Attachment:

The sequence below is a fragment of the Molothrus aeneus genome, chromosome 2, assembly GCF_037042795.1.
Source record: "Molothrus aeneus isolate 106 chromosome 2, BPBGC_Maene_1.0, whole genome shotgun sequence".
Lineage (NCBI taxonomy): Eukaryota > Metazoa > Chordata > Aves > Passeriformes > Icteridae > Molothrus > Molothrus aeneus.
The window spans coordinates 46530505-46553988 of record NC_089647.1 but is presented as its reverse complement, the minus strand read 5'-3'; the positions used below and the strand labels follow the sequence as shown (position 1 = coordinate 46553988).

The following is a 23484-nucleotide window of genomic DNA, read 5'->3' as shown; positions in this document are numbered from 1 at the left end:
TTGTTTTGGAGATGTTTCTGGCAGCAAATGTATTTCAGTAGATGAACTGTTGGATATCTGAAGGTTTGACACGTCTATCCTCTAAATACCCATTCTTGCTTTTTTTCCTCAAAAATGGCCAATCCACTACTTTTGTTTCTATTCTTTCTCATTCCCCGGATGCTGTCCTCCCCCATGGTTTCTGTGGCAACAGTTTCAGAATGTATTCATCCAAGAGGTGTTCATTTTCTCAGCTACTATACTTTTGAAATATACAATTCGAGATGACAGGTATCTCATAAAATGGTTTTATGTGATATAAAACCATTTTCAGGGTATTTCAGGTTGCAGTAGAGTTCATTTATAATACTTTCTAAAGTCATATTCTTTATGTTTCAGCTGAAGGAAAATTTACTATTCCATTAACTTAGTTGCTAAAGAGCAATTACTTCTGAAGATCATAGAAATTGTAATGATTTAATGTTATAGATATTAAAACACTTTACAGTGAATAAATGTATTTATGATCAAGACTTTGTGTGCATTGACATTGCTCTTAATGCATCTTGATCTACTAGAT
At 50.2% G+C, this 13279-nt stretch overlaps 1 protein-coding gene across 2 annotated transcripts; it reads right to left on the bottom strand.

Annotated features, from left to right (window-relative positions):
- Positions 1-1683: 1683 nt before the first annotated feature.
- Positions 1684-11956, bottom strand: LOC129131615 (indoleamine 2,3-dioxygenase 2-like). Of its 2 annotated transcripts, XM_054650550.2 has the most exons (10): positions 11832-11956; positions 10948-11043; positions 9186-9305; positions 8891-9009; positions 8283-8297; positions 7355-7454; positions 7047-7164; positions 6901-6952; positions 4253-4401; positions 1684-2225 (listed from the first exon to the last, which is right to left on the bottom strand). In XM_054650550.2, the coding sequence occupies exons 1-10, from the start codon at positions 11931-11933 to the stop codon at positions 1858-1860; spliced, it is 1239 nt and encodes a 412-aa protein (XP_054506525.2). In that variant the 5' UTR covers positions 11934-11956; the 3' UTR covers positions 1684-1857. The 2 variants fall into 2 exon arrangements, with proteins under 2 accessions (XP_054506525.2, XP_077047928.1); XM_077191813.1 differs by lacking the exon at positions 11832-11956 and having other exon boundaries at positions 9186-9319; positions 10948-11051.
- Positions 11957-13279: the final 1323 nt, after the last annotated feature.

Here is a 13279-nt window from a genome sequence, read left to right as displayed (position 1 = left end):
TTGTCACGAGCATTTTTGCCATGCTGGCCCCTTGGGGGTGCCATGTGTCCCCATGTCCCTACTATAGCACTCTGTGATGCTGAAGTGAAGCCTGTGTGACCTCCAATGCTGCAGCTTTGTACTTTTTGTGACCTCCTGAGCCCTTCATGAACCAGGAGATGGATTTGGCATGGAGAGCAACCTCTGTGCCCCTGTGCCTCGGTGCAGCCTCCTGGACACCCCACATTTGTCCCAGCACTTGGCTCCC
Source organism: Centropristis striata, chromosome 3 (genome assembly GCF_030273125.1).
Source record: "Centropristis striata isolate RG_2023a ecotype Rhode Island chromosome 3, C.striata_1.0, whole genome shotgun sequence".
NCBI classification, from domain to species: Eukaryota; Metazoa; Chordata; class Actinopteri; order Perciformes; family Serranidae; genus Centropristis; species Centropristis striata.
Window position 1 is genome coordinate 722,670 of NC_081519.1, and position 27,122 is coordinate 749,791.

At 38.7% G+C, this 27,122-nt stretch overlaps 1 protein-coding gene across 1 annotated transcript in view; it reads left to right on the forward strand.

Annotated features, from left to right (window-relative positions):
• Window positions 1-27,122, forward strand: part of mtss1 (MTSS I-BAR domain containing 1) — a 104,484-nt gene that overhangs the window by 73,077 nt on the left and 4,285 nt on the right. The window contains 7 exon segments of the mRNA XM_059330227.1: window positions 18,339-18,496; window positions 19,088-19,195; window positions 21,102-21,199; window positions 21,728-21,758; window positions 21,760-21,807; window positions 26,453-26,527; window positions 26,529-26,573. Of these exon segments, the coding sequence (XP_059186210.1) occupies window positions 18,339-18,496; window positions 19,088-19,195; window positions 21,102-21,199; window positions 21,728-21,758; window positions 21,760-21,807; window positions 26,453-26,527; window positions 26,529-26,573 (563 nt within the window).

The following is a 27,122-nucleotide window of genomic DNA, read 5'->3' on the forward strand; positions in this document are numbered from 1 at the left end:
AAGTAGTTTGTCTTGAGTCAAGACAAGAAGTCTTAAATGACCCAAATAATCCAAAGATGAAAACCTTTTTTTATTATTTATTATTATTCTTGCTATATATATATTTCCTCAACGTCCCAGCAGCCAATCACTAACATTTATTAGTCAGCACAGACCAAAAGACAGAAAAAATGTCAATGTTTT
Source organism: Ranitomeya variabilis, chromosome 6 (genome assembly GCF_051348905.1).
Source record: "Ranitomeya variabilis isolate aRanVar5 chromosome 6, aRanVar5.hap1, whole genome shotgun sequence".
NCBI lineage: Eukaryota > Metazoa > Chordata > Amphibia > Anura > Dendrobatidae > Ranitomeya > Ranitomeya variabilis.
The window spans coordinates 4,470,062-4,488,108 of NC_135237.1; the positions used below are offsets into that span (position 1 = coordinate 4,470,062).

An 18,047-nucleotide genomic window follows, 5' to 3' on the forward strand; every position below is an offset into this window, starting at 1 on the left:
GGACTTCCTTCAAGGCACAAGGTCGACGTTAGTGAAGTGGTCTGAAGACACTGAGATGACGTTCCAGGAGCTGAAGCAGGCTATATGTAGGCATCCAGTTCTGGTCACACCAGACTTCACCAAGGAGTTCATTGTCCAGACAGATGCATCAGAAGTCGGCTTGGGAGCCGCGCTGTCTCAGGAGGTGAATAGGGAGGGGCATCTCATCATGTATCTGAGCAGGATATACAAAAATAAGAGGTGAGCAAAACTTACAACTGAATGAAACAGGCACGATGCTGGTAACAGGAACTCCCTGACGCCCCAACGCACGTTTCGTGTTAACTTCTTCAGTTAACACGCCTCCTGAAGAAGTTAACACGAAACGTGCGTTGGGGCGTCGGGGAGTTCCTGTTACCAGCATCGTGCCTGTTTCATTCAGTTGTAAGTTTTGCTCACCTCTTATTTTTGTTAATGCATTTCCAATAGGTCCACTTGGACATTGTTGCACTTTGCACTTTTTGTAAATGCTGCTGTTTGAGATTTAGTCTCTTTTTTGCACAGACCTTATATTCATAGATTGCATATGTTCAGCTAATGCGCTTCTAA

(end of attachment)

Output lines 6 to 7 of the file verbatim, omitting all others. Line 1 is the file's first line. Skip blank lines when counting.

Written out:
TTGTTTTGGAGATGTTTCTGGCAGCAAATGTATTTCAGTAGATGAACTGTTGGATATCTGAAGGTTTGACACGTCTATCCTCTAAATACCCATTCTTGCTTTTTTTCCTCAAAAATGGCCAATCCACTACTTTTGTTTCTATTCTTTCTCATTCCCCGGATGCTGTCCTCCCCCATGGTTTCTGTGGCAACAGTTTCAGAATGTATTCATCCAAGAGGTGTTCATTTTCTCAGCTACTATACTTTTGAAATATACAATTCGAGATGACAGGTATCTCATAAAATGGTTTTATGTGATATAAAACCATTTTCAGGGTATTTCAGGTTGCAGTAGAGTTCATTTATAATACTTTCTAAAGTCATATTCTTTATGTTTCAGCTGAAGGAAAATTTACTATTCCATTAACTTAGTTGCTAAAGAGCAATTACTTCTGAAGATCATAGAAATTGTAATGATTTAATGTTATAGATATTAAAACACTTTACAGTGAATAAATGTATTTATGATCAAGACTTTGTGTGCATTGACATTGCTCTTAATGCATCTTGATCTACTAGAT
At 50.2% G+C, this 13279-nt stretch overlaps 1 protein-coding gene across 2 annotated transcripts; it reads right to left on the bottom strand.